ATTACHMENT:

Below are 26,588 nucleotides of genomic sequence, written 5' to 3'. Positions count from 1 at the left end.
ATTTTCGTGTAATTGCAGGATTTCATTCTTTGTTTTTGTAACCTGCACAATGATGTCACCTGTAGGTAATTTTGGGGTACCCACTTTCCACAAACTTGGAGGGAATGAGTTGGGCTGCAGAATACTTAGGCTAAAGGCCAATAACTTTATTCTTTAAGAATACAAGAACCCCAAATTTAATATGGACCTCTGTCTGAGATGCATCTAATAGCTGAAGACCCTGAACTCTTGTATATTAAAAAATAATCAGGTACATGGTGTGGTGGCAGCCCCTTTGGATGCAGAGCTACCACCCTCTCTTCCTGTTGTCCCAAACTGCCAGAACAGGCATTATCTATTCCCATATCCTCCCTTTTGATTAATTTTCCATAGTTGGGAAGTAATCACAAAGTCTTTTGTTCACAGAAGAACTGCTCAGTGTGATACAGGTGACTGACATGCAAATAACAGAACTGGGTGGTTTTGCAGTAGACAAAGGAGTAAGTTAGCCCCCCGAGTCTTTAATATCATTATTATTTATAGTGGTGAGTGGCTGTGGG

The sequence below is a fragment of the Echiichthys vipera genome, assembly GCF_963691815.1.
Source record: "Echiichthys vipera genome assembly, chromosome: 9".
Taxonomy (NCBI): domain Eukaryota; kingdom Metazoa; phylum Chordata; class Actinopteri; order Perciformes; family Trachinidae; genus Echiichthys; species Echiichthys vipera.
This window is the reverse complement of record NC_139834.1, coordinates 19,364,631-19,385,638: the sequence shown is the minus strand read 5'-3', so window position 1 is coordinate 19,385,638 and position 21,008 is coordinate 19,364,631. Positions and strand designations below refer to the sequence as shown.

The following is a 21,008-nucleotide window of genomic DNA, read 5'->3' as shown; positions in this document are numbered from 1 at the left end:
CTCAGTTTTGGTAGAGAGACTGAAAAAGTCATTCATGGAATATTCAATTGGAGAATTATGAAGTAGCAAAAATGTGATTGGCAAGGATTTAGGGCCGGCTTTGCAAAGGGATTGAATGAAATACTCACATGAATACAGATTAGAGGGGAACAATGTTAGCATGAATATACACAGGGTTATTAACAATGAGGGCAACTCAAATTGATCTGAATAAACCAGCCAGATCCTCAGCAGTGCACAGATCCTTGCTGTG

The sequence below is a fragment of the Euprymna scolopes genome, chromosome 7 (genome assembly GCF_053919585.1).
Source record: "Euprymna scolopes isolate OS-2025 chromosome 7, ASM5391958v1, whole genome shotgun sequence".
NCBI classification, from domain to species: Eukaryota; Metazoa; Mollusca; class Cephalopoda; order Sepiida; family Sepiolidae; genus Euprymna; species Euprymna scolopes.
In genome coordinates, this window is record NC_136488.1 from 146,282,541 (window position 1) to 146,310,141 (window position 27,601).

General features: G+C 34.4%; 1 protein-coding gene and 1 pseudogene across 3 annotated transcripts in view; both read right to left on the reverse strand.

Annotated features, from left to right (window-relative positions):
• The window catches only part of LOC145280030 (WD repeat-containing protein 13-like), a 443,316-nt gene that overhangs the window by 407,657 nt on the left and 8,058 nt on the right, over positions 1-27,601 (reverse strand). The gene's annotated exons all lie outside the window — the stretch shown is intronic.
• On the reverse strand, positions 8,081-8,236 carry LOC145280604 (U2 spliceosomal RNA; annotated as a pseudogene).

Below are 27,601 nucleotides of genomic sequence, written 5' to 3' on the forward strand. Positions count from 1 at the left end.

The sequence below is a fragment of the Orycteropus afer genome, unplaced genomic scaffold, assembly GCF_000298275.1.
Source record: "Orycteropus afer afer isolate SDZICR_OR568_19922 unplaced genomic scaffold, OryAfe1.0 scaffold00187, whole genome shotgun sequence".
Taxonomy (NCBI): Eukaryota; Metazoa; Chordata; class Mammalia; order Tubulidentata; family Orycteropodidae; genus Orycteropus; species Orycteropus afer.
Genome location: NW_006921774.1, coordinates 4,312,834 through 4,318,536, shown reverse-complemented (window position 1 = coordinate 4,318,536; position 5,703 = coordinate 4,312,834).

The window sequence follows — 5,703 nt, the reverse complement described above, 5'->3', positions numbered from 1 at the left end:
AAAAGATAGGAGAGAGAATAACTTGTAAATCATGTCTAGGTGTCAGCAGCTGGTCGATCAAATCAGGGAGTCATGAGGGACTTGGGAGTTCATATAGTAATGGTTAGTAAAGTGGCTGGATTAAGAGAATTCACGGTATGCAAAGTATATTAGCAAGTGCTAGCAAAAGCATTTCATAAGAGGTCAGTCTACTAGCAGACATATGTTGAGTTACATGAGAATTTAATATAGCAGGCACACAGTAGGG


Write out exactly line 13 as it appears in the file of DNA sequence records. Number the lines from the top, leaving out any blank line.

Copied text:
General features: G+C 34.4%; 1 protein-coding gene and 1 pseudogene across 3 annotated transcripts in view; both read right to left on the reverse strand.